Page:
Don't get hung up on 2014; 2015 will still bring profitDon't get hung up on 2014; 2015 will still bring profit
December 7, 2015
You’ve weaned your 2015 spring-born calves by now and probably have made your marketing decision for those calves. The biggest handicap in marketing your 2015 calves, however, may well be the recall of marketing your 2014 calves.
It’s hard not to compare potential marketing prices for your 2015 calves with the prices you received for your 2014 calves. I, too, have this same problem. What we all should do, however, is put 2014 behind us and focus our attention on the 2015-2016 marketing picture.
Let’s take a look at that 2015-2016 marking picture. Market analysts frequently look at average annual prices when analyzing marketing conditions. Figure 1 presents the annual feeder cattle futures prices based on the average of mid-month values for 800- to 850-pound feeders. It is hard to believe that 2015 January through October futures prices averaged higher than 2014 futures prices January through December, but they did.
Most beef cow producers do not market year-round, so let’s take a look at 2015 fall marketing prices. My price analysis suggests that mid-October 2015 feeder futures were the second-highest on record (Figure 2). There is nothing wrong with earning the second-highest net returns on record with your 2015 calves. The record-setting year was 2014, and we will tell our grandkids about running beef cows in 2014.
Let’s get a closer look at marketing 2015 weaned calves. Figure 3 presents my calculated eastern Wyoming-western Nebraska sale barn prices for each mid-October from 2004, through 2016 projections. Year 2014 clearly stands out and is projected to be the unusual year in this decade. The trend line for this annual data slopes upward $12.92 per year — pretty darn good! In fact, year 2015’s weaning price — the second-highest price on record — was right on the trend line.
Now turn to eastern Wyoming-western Nebraska mid-October 2015 weaning prices. Figure 4 presents sale barn feeder calf prices in western Nebraska for mid-October 2015. (The magazine went to press before mid-November prices were available.)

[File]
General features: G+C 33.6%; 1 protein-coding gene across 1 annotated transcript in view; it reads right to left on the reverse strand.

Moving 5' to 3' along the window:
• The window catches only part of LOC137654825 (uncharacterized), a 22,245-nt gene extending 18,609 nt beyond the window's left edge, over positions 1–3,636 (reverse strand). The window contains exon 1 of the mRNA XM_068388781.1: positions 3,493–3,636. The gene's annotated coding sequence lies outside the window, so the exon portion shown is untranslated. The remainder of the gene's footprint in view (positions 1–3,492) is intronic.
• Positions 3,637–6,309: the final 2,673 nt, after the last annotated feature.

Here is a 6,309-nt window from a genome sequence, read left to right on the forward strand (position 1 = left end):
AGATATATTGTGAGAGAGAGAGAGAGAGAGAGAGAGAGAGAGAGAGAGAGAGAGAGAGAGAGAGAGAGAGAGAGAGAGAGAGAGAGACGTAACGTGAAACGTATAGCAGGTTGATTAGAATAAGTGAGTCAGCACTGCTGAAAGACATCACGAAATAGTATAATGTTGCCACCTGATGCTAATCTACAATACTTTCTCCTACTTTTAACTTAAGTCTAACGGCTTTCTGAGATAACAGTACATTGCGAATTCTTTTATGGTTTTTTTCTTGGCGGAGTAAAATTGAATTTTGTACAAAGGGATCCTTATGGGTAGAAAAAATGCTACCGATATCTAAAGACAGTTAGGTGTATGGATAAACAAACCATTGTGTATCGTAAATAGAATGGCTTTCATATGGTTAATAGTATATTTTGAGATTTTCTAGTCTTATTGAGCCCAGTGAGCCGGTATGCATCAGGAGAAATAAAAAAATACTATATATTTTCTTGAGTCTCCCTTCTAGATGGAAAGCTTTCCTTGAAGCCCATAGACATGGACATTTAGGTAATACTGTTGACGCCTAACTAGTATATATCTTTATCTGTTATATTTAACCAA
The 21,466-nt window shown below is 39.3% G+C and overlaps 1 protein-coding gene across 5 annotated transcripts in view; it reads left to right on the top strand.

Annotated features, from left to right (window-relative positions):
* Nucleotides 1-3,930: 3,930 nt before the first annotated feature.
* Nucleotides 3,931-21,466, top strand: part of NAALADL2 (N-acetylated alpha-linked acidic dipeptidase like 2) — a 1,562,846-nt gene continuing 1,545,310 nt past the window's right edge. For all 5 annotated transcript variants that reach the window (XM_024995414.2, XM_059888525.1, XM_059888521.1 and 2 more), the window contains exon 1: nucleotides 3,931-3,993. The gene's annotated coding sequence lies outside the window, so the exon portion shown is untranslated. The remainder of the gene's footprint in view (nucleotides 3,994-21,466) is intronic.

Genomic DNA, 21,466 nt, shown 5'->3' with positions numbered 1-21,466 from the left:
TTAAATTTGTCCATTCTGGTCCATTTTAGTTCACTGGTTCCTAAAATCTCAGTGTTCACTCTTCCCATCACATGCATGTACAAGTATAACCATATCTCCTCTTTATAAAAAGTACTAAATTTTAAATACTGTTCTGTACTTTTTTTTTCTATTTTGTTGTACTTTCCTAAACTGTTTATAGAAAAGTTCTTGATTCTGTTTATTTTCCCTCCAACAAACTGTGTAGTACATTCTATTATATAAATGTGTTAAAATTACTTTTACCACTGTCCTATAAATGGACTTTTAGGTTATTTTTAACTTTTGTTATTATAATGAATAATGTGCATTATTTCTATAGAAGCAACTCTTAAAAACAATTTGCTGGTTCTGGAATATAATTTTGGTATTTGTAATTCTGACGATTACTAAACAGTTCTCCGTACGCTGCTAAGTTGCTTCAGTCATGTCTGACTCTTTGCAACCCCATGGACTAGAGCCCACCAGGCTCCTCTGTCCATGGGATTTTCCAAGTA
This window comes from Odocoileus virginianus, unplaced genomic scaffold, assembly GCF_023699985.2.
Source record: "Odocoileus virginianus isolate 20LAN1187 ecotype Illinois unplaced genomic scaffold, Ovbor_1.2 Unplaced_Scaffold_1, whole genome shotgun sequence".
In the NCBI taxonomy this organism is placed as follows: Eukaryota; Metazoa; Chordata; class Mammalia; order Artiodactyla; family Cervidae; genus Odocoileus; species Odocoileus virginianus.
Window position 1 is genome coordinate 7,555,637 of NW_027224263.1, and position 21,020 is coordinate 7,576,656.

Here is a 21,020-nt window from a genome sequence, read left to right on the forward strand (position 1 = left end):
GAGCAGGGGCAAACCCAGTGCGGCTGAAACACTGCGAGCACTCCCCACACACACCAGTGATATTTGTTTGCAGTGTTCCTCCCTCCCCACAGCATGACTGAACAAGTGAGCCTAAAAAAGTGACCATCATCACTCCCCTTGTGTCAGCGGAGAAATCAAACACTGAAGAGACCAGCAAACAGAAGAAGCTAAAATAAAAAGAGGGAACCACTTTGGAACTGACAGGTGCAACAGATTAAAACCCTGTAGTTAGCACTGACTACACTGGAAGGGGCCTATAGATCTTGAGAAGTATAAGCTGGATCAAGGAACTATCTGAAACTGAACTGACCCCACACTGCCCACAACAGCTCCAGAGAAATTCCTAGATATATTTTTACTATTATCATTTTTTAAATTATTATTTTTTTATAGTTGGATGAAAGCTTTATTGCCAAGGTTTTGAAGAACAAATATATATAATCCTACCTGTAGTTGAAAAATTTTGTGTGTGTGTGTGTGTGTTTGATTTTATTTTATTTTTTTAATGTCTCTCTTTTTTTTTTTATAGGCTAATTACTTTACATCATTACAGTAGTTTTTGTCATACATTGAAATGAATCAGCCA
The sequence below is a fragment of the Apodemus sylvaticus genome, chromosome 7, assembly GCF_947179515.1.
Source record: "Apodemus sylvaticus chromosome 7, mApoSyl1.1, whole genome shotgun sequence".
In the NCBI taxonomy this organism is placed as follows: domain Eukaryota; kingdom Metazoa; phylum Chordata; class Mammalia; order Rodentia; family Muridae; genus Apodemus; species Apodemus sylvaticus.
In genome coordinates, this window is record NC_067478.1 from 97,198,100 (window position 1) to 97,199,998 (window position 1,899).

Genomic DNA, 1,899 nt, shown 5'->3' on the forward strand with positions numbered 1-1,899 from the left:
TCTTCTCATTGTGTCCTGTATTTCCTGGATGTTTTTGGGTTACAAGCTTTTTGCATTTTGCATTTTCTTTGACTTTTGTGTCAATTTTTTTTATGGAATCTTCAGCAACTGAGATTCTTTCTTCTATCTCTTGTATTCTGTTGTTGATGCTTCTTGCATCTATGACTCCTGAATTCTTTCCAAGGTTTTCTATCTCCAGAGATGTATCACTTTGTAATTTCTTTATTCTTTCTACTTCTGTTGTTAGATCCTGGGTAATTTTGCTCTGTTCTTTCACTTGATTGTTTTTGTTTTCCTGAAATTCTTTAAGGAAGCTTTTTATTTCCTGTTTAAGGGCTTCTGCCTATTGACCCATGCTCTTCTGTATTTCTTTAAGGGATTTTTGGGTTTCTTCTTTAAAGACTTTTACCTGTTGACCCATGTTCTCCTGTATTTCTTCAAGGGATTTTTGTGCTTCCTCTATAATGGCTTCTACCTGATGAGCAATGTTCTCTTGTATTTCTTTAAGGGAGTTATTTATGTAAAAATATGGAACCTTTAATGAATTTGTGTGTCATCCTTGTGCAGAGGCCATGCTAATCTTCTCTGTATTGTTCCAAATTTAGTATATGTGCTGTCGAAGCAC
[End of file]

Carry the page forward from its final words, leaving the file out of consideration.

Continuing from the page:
Two things stand out with respect to these 2015 fall weaning prices. First, prices varied considerably around the trend line, reflecting considerable difference in quality of the feeder steers. Second, the slope of the linear price line is a minus $5.38 per each added 100 pounds of steer calf weight. A constant price slide, such as the minus $5.38 over such a wide weight range, is not very realistic.
Refining this price line by removing the impact of feeder quality and acknowledging that price slides vary with the weight of feeder cattle, Figure 5 was statistically calculated. I use this market price equation in Figure 5 to represent western Nebraska market prices for weaned steer calves in mid-October 2015. Feeder quality has been standardized, and price slides are allowed to vary with the weight of feeder calves.
Based on this data, my eastern Wyoming-western Nebraska study herd marketed its 584-pound steer calves for $218 per cwt this year. Space does not allow me to present the price slides represented in Figure 5.
Mid-October feeder heifer prices showed a slightly different picture. Figure 6 presents the linear price line showing the impact of varying quality factors associated with the sale of feeder heifers. As can be seen by the point variations around the trend line, heifer quality also varied considerably. The slope of the linear price line for heifers was a minus $3.60 per each additional 100 pounds.
Figure 7 presents the western Nebraska mid-October heifer calf prices standardized for quality, and where price slides can vary with the weight of heifers. Heifers weighing 550 pounds averaged $201 per cwt. My eastern Wyoming-western Nebraska study herd marketed its 554-pound heifer calves for $198 per cwt.
One of my surprises when studying these western Nebraska feeder prices was the large heifer price discount relative to steers for mid-October 2015 (Figure 8). The average heifer discount for the total price range of the chart is $18 per cwt. If I just focus on 500- to 700-pound heifers, the market discount averaged $21.28 per cwt. These heifer discounts are much larger than normal. I can only speculate as to why.
Harlan Hughes is a North Dakota State University professor emeritus. He lives in Kuna, Idaho. Reach him at 701-238-9607 or [email protected].
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